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Sneedronningen (The Snow Queen) (1851)

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Tre Digte af HC Andersen

Sneedronningen (The Snow Queen)

Høit ligger paa Marken den hvide Snee,
Dog kan man Lyset i Hytten see;
Der venter Pigen ved Lampens Skjær
Paa sin Hjertenskjær.
I Møllen er stille, see Hjulet staaer.
Snart glatter Svenden sit gule Haar,
Saa hopper han lystigt, hei een, to, tre,
Over Iis og Snee.
Han synger omkap med den skarpe Vind,
Der rødmer saa smukt hans sunde Kind.
Snee-Dronningen rider paa sorten Sky
Over Mark og By.
“Du er mig saa smuk ved Snee-Lysets Skjær,
Jeg kaarer Dig til min Hjertenskjær,
Kom, følg mig høit paa min svømmende Ø,
Over Bjerg og Sø!”
Snee-Flokkene falde saa tyst, saa tæt.
“Jeg fanger Dig vist i mit Blomster-Net!
Hvor Snee-Dyngen reiser sig høit paa Eng,
Staaer vor Brudeseng!”
Ei meer kan man Lyset i Hytten see;
I Ringdands hvirvler den hvide Snee,
Et Stjerneskud spiller bag Skyen smukt,
Nu er det alt slukt.
Klart skinner Solen paa Mark og Eng;
Han sover saa sødt i sin Brude-Seng.
Den Pigelil ængstes, til Møllen hun gaaer,
Men Drivhjulet staaer.

Sneedronningen (The Snow Queen)

Brightly shimmers the snow on the wide path,
Only a lonely light flickers in a little hut.
There, a girl waits for her beloved by the lamplight.
Silent is the mill, the grindstone stands still.
Quickly the young man smoothes his blonde hair;
And cheerfully skips, one, two, three,
Over ice and snow.
Happily he sings through the icy wind,
which burns his beautiful cheeks red.
The Snow Queen travels over the forest
upon the grey clouds.
‘How beautiful you are by the snow’s glow,
I choose you to be mine!
Come, follow me to my swimming cloud of snow,
Over the mountains and seas!’
The snowflakes fall so large and dense,
‘My floral web will catch you; oh do not flee me!
My brides’ bed awaits, shimmering and beautiful,
Come, oh betrothed, come,
And fall asleep beside me!’
The light in the little hut shines no more,
The flakes swirl white in thick rows.
A little bright star shoots from the clouds-
And is suddenly extinguished.
The Sun glows brightly over field and forest,
Asleep in the brides’ bed so icy cold.
The girl grows anxious and goes to the mill,
Yet the grindstone stands still.

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Niels Wilhelm Gade(22 February 1817 – 21 December 1890) was a Danish composer, conductor, violinist, organist and teacher. He is considered the most important Danish musician of his day.

Gade was born in Copenhagen, the son of a joiner and instrument maker. He began his career as a violinist with the Royal Danish Orchestra, and saw his concert overture Efterklange af Ossian ("Echoes of Ossian") premiered with them in 1841. When his first symphony was turned down for performance in Copenhagen, he sent it to Felix Mendelssohn. Mendelssohn received the work positively, and conducted it in Leipzig in March 1843, to enthusiastic public reaction. Supported by a fellowship from the Danish government, Gade himself moved to Leipzig, teaching at the Conservatory there, working as an assistant conductor of the Gewandhause Orchestra, and befriending Mendelssohn, who had an important influence on his music. In 1845 he conducted the premiere performance of Mendelssohn's Violin Concerto in E minor. He also became friends with Robert Schumann. In Copenhagen Niels Gade became acquainted with the composer Cornelius Gurlitt, and they remained friends until the latter's death.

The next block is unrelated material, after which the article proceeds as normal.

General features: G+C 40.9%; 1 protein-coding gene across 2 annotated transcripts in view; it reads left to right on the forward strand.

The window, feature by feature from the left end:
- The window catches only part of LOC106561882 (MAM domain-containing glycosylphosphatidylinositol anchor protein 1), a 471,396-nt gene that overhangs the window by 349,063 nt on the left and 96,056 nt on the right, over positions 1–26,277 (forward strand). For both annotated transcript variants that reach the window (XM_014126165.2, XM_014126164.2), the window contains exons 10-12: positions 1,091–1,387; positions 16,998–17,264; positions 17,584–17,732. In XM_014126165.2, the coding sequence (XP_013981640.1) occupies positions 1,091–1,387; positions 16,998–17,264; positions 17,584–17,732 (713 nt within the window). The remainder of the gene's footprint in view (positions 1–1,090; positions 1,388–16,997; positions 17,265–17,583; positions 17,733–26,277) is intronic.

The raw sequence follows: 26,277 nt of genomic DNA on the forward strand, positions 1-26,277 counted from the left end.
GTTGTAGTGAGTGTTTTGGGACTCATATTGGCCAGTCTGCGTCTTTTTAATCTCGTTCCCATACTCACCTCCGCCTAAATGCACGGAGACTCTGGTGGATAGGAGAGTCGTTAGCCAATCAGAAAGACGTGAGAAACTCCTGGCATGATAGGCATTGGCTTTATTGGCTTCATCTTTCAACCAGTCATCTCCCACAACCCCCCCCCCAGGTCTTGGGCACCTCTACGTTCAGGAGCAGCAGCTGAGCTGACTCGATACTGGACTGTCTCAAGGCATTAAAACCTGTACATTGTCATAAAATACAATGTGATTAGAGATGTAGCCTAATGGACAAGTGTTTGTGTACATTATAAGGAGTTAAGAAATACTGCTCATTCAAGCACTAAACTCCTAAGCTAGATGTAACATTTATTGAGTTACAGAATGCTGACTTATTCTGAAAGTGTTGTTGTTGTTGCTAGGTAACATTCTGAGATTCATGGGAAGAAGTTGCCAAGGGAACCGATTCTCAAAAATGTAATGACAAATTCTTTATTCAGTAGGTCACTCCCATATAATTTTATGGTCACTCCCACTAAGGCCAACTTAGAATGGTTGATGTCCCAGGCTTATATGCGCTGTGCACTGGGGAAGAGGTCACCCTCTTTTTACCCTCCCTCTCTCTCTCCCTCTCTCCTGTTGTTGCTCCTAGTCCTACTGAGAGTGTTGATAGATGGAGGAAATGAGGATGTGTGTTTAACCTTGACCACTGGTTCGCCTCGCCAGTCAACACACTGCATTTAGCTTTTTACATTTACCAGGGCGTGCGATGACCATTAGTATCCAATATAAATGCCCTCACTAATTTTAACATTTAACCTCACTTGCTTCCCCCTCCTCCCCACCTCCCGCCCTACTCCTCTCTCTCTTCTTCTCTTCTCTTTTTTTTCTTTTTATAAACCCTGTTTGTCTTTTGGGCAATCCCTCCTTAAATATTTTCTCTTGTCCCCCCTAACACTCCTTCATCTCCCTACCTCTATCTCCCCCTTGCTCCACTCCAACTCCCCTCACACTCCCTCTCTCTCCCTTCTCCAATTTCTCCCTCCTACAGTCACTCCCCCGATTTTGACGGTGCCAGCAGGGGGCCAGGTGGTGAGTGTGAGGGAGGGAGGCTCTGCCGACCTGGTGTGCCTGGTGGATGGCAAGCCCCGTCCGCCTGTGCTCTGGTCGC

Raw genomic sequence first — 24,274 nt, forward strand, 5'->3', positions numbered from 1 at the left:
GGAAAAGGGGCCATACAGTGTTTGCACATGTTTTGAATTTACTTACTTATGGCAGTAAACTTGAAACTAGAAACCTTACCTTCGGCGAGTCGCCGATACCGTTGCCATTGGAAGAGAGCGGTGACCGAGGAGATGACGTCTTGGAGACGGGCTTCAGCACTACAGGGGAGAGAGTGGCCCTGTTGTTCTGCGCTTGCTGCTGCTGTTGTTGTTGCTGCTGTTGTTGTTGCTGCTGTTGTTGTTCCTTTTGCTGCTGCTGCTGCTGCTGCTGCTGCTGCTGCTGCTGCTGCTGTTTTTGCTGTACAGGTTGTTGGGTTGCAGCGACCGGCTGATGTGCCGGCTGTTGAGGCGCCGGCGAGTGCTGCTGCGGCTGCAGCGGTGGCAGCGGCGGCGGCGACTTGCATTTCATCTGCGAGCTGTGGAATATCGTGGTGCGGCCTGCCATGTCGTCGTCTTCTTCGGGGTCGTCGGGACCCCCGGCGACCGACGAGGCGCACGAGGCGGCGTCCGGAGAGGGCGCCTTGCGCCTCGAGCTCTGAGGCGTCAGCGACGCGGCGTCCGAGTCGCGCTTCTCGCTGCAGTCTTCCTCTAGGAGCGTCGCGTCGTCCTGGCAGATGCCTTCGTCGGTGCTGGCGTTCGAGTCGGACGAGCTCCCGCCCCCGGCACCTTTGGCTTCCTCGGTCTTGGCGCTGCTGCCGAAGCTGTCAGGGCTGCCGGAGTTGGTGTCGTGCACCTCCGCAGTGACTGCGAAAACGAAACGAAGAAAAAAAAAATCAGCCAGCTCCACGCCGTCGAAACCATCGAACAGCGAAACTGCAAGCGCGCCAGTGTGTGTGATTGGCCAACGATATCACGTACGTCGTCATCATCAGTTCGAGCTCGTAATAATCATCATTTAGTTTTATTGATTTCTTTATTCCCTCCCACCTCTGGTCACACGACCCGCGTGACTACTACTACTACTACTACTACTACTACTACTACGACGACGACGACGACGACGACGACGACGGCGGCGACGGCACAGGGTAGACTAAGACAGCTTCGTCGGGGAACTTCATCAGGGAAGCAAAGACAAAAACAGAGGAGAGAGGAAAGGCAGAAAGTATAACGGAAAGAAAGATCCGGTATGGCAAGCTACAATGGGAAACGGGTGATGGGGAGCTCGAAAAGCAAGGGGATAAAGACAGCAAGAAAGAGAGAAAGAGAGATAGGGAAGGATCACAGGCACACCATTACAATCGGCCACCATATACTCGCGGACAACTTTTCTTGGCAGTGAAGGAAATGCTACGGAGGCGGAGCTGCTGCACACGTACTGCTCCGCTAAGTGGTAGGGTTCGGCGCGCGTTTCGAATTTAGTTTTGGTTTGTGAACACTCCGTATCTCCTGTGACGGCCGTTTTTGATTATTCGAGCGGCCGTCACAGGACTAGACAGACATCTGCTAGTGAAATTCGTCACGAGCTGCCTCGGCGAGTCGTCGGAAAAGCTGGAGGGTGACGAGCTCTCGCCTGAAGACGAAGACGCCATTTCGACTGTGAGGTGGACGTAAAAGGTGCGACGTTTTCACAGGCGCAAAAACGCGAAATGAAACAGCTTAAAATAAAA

At Mendelssohn’s death in 1847, Gade was appointed to his position as chief conductor but was forced to return to Copenhagen in the spring of 1848 when war broke out between Prussia and Denmark.

See more on Wikipedia:

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Hans Christian Andersen was a Danish author. Although a prolific writer of plays, travelogues, novels, and poems, Andersen is best remembered for his fairy tales. Andersen's popularity is not limited to children; his stories, called eventyr in Danish, express themes that transcend age and nationality.

Andersen's fairy tales, which have been translated into more than 125 languages, have become culturally embedded in the West's collective consciousness, readily accessible to children, but presenting lessons of virtue and resilience in the face of adversity for mature readers as well. Some of his most famous fairy tales include "The Emperor's New Clothes", "The Little Mermaid", "The Nightingale", "The Snow Queen", "The Ugly Duckling", "Thumbelina", and many more.

His stories have inspired ballets, both animated and live-action films, and plays.

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